Last week, as we are all well aware, Southern Ontario was hit with some of the harshest winter weather yet.
Local weather reporters called the epic storm “historic,” while the rest of us just called it awful.
Flooding, icy roads, piles of snow, power loss—these conditions are nothing most Ontarians haven’t experienced before now, but to have them arrive all together can still be overwhelming and dangerous!
But what can you do to prepare now for more unpredictable weather that may be still to come? Read on for timely safety tips to keep your home safe, warm and dry!
Address Immediately Visible Risks NOW
One of the most difficult parts of preparing for an oncoming storm is having to rush around doing everything at the last minute.
So don’t wait. Address visible risks now, before the next storm cycles in.
1. Remove loose or damaged exterior detritus
Shoring up the fort means removing dead foliage, tree limbs, loose items on patios and porches, and anything else (bicycles, kids toys, lawn chairs, potted plants, etc.) that could turn into a missile in the grips of high winds.
2. Repair what needs repairing
Trim off dead or damaged tree limbs and repair loose boards, shutters, screens, and railings. Clean out your gutters and exhaust vents. Weather strip and seal windows and doors, and add or repair storm shutters as needed.
3. Create (or replenish) your emergency supplies
You will want to keep handy the following: a basic first aid kit, flashlights with fresh batteries, rain boots and ponchos, pet supplies, plenty of fresh water, emergency rations, a portable charging device for cell phones, some emergency cash, extra pairs of glasses, etc.).
4. Create a step-by-step home security and evacuation family plan
If you can safely ride out a storm in your own home, of course this is preferable for most of us. But to do this, you will need to think clearly about what to do as the storm is rolling in.
Since storm stress can scramble even the most organized brain cells, write out your checklist now. This includes these basics:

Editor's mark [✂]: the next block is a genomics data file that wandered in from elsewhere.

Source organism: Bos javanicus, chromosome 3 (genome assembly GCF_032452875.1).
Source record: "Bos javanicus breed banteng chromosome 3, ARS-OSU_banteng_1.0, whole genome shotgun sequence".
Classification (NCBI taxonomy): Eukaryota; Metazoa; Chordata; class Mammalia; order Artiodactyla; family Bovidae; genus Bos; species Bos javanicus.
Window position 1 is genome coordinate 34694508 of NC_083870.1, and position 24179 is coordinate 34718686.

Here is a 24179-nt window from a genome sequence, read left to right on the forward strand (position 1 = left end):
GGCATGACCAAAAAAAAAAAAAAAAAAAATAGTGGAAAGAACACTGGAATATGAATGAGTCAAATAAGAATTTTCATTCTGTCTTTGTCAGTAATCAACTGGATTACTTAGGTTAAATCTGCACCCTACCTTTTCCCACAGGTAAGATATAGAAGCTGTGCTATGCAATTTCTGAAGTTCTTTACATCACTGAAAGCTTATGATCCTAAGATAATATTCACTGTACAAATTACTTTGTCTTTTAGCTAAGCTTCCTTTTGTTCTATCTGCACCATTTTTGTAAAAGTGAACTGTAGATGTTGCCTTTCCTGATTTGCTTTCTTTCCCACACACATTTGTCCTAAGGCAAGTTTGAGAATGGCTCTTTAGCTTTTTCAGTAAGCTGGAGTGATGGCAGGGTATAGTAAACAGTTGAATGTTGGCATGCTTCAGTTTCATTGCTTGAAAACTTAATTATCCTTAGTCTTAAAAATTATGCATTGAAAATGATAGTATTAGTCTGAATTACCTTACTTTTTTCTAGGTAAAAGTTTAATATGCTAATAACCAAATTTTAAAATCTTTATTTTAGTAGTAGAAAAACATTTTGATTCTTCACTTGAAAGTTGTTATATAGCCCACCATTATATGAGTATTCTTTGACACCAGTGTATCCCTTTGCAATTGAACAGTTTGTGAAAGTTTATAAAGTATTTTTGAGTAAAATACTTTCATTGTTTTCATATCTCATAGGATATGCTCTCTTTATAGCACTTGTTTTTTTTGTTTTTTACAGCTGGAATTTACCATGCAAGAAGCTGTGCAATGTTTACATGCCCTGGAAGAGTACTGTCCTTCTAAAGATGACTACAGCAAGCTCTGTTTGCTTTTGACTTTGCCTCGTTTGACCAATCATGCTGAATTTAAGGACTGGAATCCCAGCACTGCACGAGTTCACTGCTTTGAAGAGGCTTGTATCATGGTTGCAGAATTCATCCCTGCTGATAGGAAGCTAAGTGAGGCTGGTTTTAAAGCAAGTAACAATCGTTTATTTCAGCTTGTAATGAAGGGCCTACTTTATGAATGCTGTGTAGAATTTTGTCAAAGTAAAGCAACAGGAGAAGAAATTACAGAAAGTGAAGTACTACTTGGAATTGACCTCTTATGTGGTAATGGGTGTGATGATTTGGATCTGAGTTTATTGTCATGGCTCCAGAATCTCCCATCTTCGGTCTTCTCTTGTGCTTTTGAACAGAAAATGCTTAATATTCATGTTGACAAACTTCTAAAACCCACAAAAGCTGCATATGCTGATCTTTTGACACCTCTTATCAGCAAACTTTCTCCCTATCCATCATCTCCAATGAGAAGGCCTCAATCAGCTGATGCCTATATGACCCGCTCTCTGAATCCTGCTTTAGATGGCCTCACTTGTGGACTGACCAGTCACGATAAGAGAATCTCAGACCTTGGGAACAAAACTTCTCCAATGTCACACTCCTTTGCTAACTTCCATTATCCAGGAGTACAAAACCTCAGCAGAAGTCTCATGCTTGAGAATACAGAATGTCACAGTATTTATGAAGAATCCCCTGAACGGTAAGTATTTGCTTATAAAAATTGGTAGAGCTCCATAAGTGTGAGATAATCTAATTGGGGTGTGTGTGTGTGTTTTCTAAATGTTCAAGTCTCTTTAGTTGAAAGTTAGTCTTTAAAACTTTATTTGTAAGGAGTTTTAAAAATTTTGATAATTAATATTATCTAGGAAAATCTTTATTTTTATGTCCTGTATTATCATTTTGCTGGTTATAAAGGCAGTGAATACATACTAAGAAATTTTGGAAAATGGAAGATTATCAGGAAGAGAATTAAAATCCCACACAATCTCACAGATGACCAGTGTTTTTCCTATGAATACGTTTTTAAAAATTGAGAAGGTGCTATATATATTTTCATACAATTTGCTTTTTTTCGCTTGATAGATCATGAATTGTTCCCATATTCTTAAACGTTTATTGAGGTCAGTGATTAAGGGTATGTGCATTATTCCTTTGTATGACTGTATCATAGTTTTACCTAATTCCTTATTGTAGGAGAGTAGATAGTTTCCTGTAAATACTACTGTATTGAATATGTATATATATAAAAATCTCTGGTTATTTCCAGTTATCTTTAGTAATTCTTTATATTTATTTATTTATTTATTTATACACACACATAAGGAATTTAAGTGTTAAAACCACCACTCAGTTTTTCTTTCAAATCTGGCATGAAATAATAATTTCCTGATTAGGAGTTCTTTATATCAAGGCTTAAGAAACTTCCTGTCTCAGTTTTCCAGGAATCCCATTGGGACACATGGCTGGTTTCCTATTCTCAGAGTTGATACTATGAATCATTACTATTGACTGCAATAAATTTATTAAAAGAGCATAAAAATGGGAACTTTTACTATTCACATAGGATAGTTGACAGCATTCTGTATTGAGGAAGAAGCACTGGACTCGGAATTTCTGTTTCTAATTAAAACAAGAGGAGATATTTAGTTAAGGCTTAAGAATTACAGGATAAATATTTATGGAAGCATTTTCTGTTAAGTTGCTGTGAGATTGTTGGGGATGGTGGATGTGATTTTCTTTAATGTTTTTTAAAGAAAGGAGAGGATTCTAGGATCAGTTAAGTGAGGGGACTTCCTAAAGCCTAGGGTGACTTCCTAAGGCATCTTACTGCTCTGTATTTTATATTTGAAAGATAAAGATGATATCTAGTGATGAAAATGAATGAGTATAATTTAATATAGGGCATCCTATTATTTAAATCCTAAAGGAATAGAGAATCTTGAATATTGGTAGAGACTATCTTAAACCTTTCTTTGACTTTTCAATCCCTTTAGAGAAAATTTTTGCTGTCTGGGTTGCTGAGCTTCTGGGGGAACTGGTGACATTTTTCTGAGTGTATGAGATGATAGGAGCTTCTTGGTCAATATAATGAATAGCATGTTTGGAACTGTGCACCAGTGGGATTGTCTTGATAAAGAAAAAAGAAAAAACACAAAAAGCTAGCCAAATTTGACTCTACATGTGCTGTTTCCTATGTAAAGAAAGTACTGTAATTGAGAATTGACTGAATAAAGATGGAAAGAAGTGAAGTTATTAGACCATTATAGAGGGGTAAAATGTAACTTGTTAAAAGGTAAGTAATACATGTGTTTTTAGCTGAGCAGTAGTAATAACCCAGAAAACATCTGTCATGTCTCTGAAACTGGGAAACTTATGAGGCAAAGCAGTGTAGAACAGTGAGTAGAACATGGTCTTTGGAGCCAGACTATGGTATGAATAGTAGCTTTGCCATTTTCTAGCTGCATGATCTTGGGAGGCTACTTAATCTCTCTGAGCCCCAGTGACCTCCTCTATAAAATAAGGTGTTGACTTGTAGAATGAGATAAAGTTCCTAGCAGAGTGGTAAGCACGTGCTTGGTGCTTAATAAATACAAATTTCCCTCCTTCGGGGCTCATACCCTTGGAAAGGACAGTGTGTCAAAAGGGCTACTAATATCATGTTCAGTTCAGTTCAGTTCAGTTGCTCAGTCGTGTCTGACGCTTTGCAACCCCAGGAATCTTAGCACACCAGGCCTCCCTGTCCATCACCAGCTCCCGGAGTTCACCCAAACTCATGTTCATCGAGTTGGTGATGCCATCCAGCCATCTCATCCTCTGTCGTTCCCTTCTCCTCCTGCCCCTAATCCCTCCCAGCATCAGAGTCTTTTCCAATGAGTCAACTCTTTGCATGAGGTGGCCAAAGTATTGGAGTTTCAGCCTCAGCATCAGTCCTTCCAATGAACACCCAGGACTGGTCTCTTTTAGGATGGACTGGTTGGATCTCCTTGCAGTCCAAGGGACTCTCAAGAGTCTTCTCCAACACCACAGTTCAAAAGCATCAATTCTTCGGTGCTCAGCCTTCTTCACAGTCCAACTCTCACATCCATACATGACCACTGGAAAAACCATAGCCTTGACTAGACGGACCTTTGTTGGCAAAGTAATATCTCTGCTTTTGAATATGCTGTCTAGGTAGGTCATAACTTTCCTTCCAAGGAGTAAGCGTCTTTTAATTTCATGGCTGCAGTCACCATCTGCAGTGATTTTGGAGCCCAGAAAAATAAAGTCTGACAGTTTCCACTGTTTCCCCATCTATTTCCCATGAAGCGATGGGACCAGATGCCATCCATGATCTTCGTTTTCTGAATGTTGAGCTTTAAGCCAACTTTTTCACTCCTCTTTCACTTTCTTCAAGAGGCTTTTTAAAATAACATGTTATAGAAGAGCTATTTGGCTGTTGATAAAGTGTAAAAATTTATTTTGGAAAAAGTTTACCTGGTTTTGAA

- Knowing where your breakers are and how to turn them on or off.
- Learning how to operate emergency backup power like a home generator.
- Deciding in advance which appliances to turn off and which to leave running.
- Deciding what to do about perishables (we recommend turning the fridge and freezer down to their coldest settings and keeping doors closed).
- Keeping a portable, battery-powered radio handy to monitor the weather and evacuation orders during power outages.
- Subscribe to weather-related social media for your area so you can monitor breaking news from your phone.
- Keeping your car filled up with gas at the first signs of a newly forming storm.
- Planning and practising a family evacuation route together.
5. Talk to your insurer about flood insurance
As flooding becomes more common even in areas that previously rarely flooded, flood insurance can start to look less like a luxury and more like a necessity. You may want to consider talking with your insurer about adding flood insurance to your home insurance policy.
Stay Warm (Or Cool) During Power Outages
One of the best ways to keep your family safe during power outages in extreme winter or summer weather is to invest in a backup generator. If this is not a solution that will work for your situation, there are additional things you can do to keep warm or cool.
Heating tips for winter storms
Setting your heater to a higher temperature just before a storm arrives can preheat your home if a power outage is anticipated.
Once the power goes out, keep all windows and doors closed and sealed as best you can. You can put rolled up towels or blankets along door jambs and on window ledges to help keep heat in.
Choose a central, smaller safe area inside your home where your family will gather to ride out the storm. Close doors leading to and from that room to keep the heat in.
Make sure you have a stash of warm blankets and winter clothing handy. You can also purchase inexpensive emergency heat ponchos or blankets online and keep them handy as the need arises.
Cooling tips for summer storms
Keeping cool during summer storms is all about keeping air circulating and staying well hydrated. Be sure you have hand fans to use during power outages.
Setting your air conditioner to a lower than normal temperature before the storm can pre-cool your home if a power outage is expected.
Be sure everyone in the family is drinking water regularly to stay hydrated.
Cover your windows and doors to keep cool air in and heat out.
Protect Your Major Appliances
Your air conditioner and heating system represents thousands of dollars of investment. If your appliances sit on the ground level and your area typically floods or has started to more regularly, you may want to have your contractor move them to the second story.
The same wisdom applies to your home’s electrical system, including breaker boxes, wiring, and sockets. Hiring a contractor to elevate these systems can help you avoid a costly repair or replacement later.
Finally, adding an automatic sump pump can keep your basement from turning into a flood risk.